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What War Narratives Tell About the Psychology and Coalitional Dynamics of Ethnic Violence

What War Narratives Tell About the Psychology and Coalitional Dynamics of Ethnic Violence AbstractModels of ethnic violence have primarily been descriptive in nature, advancing broad or particular social and political reasons as explanations, and neglecting the contributions of individuals as decision-makers. Game theoretic and rational choice models recognize the role of individual decision-making in ethnic violence. However, such models embrace a classical economic theory view of unbounded rationality as utility-maximization, with its exacting assumption of full informational access, rather than a model of bounded rationality, modeling individuals as satisficing agents endowed with evolved domain-specific competences. A newer theoretical framework hypothesizing the existence of a human coalitional psychology, an evolved domain of competence, allows us to make sense of core features of memorial narratives about ethnic violence. Qualitative data from the interviews of fifty-seven participants who were impacted by the Croatian Homeland War support expectations entailed by a coalitional psychology model of ethnic strife. http://www.deepdyve.com/assets/images/DeepDyve-Logo-lg.png Journal of Cognition and Culture Brill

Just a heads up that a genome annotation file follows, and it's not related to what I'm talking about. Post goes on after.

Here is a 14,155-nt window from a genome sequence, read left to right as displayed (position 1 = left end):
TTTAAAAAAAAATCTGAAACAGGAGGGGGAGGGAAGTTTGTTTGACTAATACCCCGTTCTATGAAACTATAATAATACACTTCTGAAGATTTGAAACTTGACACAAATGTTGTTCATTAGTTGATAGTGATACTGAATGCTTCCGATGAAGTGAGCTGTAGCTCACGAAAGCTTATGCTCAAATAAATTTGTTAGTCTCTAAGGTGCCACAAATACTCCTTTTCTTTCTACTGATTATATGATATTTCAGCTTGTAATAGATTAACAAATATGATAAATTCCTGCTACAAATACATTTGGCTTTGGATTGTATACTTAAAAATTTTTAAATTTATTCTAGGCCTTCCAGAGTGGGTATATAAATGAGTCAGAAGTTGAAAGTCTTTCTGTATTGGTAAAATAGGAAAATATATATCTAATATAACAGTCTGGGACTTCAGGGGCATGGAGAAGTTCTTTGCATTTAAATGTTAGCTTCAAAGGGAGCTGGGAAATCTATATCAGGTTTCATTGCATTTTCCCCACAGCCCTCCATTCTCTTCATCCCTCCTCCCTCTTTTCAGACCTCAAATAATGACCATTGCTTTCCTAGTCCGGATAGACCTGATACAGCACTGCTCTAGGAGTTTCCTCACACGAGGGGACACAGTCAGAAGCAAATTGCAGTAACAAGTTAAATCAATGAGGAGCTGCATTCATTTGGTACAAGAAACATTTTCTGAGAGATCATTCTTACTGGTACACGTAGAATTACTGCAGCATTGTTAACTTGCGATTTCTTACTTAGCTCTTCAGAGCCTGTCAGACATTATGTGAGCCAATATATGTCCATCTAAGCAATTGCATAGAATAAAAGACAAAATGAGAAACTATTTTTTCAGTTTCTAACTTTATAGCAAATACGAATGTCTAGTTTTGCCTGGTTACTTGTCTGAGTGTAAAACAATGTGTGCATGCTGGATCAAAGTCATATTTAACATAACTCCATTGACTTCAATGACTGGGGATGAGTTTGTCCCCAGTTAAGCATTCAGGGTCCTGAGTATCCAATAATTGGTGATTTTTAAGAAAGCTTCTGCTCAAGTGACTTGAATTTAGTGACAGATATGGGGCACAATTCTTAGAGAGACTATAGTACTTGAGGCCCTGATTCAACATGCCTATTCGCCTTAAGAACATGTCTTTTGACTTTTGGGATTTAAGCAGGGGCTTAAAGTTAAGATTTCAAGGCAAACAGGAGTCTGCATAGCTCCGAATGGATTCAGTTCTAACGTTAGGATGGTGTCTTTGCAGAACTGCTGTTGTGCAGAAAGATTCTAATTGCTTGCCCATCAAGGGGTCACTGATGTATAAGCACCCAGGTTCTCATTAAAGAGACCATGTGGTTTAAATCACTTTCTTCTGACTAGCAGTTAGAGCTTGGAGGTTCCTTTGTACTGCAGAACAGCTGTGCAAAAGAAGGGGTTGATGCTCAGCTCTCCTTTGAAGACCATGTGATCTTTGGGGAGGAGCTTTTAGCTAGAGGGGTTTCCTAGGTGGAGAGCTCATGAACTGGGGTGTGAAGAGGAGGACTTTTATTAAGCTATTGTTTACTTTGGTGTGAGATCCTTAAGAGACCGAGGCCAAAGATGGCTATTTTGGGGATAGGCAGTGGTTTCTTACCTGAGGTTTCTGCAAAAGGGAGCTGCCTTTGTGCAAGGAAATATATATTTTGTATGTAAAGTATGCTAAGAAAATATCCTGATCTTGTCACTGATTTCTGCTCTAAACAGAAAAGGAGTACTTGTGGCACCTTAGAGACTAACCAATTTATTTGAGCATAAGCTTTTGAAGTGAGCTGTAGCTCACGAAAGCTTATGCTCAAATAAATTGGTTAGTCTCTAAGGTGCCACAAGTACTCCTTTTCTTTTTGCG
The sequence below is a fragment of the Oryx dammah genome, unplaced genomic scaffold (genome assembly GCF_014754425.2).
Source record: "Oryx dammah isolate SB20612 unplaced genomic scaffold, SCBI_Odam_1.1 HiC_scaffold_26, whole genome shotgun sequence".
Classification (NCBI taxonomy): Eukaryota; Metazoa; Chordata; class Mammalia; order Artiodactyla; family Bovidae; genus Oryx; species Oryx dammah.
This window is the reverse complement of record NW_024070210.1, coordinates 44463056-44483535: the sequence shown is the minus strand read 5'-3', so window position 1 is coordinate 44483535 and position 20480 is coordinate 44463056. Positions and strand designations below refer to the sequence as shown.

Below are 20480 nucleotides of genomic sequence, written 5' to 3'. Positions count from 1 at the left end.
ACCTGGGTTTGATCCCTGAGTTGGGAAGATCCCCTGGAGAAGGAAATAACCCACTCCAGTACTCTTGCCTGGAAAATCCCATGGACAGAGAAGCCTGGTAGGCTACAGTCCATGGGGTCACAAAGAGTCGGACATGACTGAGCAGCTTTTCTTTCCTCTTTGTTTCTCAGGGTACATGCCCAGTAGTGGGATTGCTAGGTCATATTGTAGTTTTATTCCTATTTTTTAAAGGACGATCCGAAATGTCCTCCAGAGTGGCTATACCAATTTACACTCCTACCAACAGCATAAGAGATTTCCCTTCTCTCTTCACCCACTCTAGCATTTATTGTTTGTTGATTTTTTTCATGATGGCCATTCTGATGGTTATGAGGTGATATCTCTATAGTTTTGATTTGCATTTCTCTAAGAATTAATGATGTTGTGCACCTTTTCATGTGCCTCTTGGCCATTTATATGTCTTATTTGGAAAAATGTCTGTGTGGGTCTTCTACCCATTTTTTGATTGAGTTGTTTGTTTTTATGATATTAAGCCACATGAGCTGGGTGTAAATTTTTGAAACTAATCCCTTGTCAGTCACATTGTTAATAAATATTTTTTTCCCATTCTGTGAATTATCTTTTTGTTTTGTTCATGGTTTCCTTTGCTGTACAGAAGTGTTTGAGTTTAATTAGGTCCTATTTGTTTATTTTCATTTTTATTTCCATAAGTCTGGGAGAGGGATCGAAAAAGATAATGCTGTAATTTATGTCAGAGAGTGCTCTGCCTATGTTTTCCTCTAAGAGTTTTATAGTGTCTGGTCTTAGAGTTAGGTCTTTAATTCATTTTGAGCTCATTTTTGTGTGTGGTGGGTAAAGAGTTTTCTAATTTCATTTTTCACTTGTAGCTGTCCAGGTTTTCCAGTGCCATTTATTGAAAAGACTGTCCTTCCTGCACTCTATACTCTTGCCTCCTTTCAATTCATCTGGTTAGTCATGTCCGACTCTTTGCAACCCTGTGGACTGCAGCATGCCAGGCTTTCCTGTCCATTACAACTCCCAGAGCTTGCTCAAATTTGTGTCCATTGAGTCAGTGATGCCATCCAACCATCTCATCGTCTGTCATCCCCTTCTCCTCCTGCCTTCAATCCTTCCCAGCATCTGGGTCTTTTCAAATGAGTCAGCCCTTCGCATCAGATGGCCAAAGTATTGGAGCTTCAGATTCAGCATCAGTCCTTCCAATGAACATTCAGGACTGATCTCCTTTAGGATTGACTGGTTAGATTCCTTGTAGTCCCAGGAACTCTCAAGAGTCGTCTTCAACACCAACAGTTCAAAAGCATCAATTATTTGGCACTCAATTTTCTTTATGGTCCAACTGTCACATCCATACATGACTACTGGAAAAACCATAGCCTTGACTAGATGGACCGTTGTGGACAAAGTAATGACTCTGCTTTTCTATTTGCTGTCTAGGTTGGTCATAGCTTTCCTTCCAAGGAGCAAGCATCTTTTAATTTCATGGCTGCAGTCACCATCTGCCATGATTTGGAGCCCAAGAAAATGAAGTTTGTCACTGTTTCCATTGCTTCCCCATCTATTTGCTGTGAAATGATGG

What War Narratives Tell About the Psychology and Coalitional Dynamics of Ethnic Violence

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Publisher
Brill
Copyright
Copyright © Koninklijke Brill NV, Leiden, The Netherlands
ISSN
1567-7095
eISSN
1568-5373
DOI
10.1163/15685373-12340046
Publisher site
See Article on Publisher Site

Abstract

AbstractModels of ethnic violence have primarily been descriptive in nature, advancing broad or particular social and political reasons as explanations, and neglecting the contributions of individuals as decision-makers. Game theoretic and rational choice models recognize the role of individual decision-making in ethnic violence. However, such models embrace a classical economic theory view of unbounded rationality as utility-maximization, with its exacting assumption of full informational access, rather than a model of bounded rationality, modeling individuals as satisficing agents endowed with evolved domain-specific competences. A newer theoretical framework hypothesizing the existence of a human coalitional psychology, an evolved domain of competence, allows us to make sense of core features of memorial narratives about ethnic violence. Qualitative data from the interviews of fifty-seven participants who were impacted by the Croatian Homeland War support expectations entailed by a coalitional psychology model of ethnic strife.

Journal

Journal of Cognition and CultureBrill

Published: May 2, 2019

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